Although reproductive factors have been known for decades to be associated with breast cancer risk, it is unclear to what extent these associations differ by estrogen and progesterone receptor (ER/PR) status. This report presents the first meta-analysis of results from epidemiological studies that have investigated parity, age at first birth, breastfeeding, and age at menarche in relation to ER +PR + and ER -PR - cancer risk.
We calculated summary relative risks (RRs) and corresponding 95% confidence intervals (CIs) using a fixed effects model.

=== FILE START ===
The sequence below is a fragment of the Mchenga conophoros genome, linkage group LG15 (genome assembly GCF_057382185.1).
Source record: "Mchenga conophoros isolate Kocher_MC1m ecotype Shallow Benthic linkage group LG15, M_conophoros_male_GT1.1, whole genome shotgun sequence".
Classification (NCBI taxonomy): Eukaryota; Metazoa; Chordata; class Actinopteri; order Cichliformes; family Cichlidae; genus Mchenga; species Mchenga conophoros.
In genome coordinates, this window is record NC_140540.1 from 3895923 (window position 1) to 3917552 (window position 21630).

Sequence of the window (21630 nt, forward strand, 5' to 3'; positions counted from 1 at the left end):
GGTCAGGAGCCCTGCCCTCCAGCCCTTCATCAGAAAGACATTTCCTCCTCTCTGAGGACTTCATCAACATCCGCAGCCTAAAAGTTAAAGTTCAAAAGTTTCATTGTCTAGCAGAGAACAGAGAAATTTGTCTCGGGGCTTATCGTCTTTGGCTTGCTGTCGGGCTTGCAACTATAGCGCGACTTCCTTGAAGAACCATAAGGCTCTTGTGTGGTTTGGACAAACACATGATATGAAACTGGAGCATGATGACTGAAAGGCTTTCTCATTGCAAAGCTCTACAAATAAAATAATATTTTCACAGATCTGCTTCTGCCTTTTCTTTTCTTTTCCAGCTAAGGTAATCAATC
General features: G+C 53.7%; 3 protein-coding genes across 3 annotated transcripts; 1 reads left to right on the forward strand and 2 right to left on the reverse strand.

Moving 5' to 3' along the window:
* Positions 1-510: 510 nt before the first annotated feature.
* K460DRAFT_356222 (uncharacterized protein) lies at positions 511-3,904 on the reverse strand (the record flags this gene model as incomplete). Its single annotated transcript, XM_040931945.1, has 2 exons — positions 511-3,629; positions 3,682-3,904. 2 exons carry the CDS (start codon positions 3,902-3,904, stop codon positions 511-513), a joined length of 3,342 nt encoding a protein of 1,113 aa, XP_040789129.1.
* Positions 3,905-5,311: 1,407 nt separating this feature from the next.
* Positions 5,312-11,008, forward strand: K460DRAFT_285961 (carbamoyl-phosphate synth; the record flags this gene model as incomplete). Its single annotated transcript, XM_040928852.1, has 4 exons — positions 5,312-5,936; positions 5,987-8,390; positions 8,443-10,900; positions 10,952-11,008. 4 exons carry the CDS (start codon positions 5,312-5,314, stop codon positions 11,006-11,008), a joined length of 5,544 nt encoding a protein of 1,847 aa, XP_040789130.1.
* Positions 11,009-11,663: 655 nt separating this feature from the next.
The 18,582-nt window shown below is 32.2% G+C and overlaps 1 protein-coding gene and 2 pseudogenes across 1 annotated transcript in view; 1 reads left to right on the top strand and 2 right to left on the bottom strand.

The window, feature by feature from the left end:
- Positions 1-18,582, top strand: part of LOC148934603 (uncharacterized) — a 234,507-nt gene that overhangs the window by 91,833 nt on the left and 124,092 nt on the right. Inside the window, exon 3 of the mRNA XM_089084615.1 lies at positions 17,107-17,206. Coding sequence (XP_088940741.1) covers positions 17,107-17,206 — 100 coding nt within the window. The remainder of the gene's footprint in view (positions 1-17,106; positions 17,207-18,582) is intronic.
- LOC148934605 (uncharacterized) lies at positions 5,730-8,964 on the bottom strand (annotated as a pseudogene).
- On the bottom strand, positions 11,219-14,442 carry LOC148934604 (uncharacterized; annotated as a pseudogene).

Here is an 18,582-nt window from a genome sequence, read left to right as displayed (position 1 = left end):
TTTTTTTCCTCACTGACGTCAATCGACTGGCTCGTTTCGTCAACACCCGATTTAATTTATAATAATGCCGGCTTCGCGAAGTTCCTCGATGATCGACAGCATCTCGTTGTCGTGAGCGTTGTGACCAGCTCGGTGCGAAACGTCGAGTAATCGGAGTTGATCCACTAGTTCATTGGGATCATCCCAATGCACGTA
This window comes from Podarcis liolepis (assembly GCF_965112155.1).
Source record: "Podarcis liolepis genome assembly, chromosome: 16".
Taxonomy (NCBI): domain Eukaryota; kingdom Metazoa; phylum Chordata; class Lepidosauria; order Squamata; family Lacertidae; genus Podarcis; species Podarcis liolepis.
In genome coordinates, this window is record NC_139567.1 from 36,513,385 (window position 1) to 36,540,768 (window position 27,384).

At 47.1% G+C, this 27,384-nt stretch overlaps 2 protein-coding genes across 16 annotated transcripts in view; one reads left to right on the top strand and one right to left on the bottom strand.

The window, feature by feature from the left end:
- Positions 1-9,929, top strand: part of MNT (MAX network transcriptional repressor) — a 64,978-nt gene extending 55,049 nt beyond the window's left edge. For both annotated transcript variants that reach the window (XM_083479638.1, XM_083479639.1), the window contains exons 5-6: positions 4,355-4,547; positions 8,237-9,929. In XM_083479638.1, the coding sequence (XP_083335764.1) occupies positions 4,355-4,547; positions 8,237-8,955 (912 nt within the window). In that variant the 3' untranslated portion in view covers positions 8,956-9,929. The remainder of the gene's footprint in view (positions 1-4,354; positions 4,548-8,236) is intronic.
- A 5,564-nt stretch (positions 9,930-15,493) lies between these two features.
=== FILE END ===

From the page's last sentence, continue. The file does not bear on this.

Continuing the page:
Each birth reduced the risk of ER +PR + cancer by 11% (RR per birth = 0.89, 95% CI = 0.84–0.94), and women who were in the highest age at first birth category had, on average, 27% higher risk of ER +PR + cancer compared with women who were in the youngest age at first birth category (RR = 1.27, 95% CI = 1.07–1.50). Neither parity nor age at first birth was associated with the risk of ER -PR - cancer (RR per birth = 0.99, 95% CI = 0.94–1.05; RR of oldest versus youngest age at first birth category = 1.01, 95% CI = 0.85–1.20). Breastfeeding and late age at menarche decreased the risk of both receptor subtypes of breast cancer. The protective effect of late age at menarche was statistically significantly greater for ER +PR + than ER -PR - cancer (RR = 0.72 for ER +PR + cancer; RR = 0.84 for ER -PR - cancer, p for homogeneity = 0.006).